I took out my phial and emptied it into the cup of wine. I was in the act of handing it to him when I heard a sudden clash of arms outside the door.

In an instant I put out my light and slipped behind the window-curtains. Next moment the door was flung open and two Spaniards strode into the room, fierce, swarthy men in the dress of citizens, but with muskets slung over their shoulders. I looked through the chink in the curtains in an agony of fear lest they had come upon my traces, but it was evident that their visit was simply in order to feast their eyes upon my unfortunate compatriot.

One of them held the lantern which he carried up in front of the dying man, and both of them burst into a shout of mocking laughter. Then the eyes of the man with the lantern fell upon the flagon of wine upon the table. He picked it up, held it, with a devilish grin, to the lips of Hubert, and then, as the poor wretch involuntarily inclined his head forward to reach it, he snatched it back and took a long gulp himself. At the same instant he uttered a loud cry, clutched wildly at his own throat, and fell stone-dead upon the floor. His comrade stared at him in horror and amazement. Then, overcome by his own superstitious fears, he gave a yell of terror and rushed madly from the room. I heard his feet clattering wildly on the cobble-stones until the sound died away in the distance.

The lantern had been left burning upon the table, and by its light I saw, as I came out from behind my curtain, that the unfortunate Hubert's head had fallen forward upon his chest and that he also was dead. That motion to reach the wine with his lips had been his last. A clock ticked loudly in the house, but otherwise all was absolutely still. On the wall hung the twisted form of the Frenchman, on the floor lay the motionless body of the Spaniard, all dimly lit by the horn lantern. For the first time in my life a frantic spasm of terror came over me. I had seen ten thousand men in every conceivable degree of mutilation stretched upon the ground, but the sight had never affected me like those two silent figures who were my companions in that shadowy room. I rushed into the street as the Spaniard had done, eager only to leave that house of gloom behind me, and I had run as far as the cathedral before my wits came back to me.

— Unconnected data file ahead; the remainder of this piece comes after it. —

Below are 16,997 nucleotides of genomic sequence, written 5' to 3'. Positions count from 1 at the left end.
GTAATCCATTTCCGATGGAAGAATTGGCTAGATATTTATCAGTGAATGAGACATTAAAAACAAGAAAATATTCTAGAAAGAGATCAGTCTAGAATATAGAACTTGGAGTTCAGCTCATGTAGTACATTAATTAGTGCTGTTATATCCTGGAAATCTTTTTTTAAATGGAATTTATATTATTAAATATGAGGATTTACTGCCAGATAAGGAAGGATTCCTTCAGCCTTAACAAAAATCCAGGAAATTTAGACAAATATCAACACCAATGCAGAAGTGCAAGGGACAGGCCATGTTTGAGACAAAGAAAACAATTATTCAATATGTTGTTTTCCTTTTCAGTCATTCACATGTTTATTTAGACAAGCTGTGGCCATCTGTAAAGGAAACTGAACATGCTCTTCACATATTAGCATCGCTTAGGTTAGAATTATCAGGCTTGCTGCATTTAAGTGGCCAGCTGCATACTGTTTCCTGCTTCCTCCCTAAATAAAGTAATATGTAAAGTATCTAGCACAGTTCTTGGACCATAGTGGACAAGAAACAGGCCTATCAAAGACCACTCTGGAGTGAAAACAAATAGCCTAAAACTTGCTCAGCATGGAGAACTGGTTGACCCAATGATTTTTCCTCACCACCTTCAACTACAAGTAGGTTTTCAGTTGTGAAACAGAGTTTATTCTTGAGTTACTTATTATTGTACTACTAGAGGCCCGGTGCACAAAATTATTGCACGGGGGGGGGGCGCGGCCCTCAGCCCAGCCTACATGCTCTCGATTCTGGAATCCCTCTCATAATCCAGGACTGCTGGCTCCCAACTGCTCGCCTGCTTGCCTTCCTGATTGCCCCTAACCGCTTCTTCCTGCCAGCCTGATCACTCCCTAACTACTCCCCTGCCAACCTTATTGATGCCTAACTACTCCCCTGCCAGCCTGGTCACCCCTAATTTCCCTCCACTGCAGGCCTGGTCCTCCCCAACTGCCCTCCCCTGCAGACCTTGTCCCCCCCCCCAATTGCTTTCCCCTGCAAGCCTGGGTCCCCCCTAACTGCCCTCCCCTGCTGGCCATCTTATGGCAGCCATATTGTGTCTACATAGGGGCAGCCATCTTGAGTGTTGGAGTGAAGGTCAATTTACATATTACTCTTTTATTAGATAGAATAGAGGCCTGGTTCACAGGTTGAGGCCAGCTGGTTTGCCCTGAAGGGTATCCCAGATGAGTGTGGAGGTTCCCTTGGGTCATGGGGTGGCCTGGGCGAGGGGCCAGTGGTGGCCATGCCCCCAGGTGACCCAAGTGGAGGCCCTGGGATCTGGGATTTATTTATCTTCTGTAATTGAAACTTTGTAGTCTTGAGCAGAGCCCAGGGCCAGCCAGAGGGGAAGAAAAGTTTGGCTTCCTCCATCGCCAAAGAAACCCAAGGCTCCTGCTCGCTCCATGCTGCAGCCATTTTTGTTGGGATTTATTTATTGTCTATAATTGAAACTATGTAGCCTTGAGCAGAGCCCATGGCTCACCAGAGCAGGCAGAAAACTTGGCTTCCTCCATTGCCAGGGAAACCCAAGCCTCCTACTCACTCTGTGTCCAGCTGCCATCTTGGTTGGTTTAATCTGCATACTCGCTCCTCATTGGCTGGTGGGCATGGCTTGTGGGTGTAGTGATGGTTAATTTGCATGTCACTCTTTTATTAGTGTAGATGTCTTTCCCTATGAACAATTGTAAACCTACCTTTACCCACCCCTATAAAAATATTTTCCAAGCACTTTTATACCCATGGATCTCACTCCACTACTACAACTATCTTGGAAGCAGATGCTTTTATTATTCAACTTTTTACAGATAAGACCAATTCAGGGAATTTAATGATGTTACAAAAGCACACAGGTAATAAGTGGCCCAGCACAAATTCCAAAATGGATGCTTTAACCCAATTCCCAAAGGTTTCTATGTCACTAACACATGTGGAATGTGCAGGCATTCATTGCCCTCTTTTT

There I stopped, panting, in the shadow, and, my hand pressed to my side, I tried to collect my scattered senses and to plan out what I should do. As I stood there, breathless, the great brass bells roared twice above my head. It was two o'clock. Four was the hour when the storming-party would be in its place. I had still two hours in which to act.

The cathedral was brilliantly lit within, and a number of people were passing in and out; so I entered, thinking that I was less likely to be accosted there, and that I might have quiet to form my plans. It was certainly a singular sight, for the place had been turned into an hospital, a refuge, and a store-house. One aisle was crammed with provisions, another was littered with sick and wounded, while in the centre a great number of helpless people had taken up their abode, and had even lit their cooking fires upon the mosaic floors. There were many at prayer, so I knelt in the shadow of a pillar, and I prayed with all my heart that I might have the good luck to get out of this scrape alive, and that I might do such a deed that night as would make my name as famous in Spain as it had already become in Germany. I waited until the clock struck three, and then I left the cathedral and made my way toward the Convent of the Madonna, where the assault was to be delivered. You will understand, you who know me so well, that I was not the man to return tamely to the French camp with the report that our agent was dead and that other means must be found of entering the city. Either I should find some means to finish his uncompleted task or there would be a vacancy for a senior captain in the Hussars of Conflans.

I passed unquestioned down the broad boulevard, which I have already described, until I came to the great stone convent which formed the outwork of the defence.

The Adventures of Gerard Page 20

Arthur Conan Doyle

Scottish Authors

Free Books in the public domain from the Classic Literature Library ©

Sir Arthur Conan Doyle
Classic Literature Library
Classic Authors

All Pages of This Book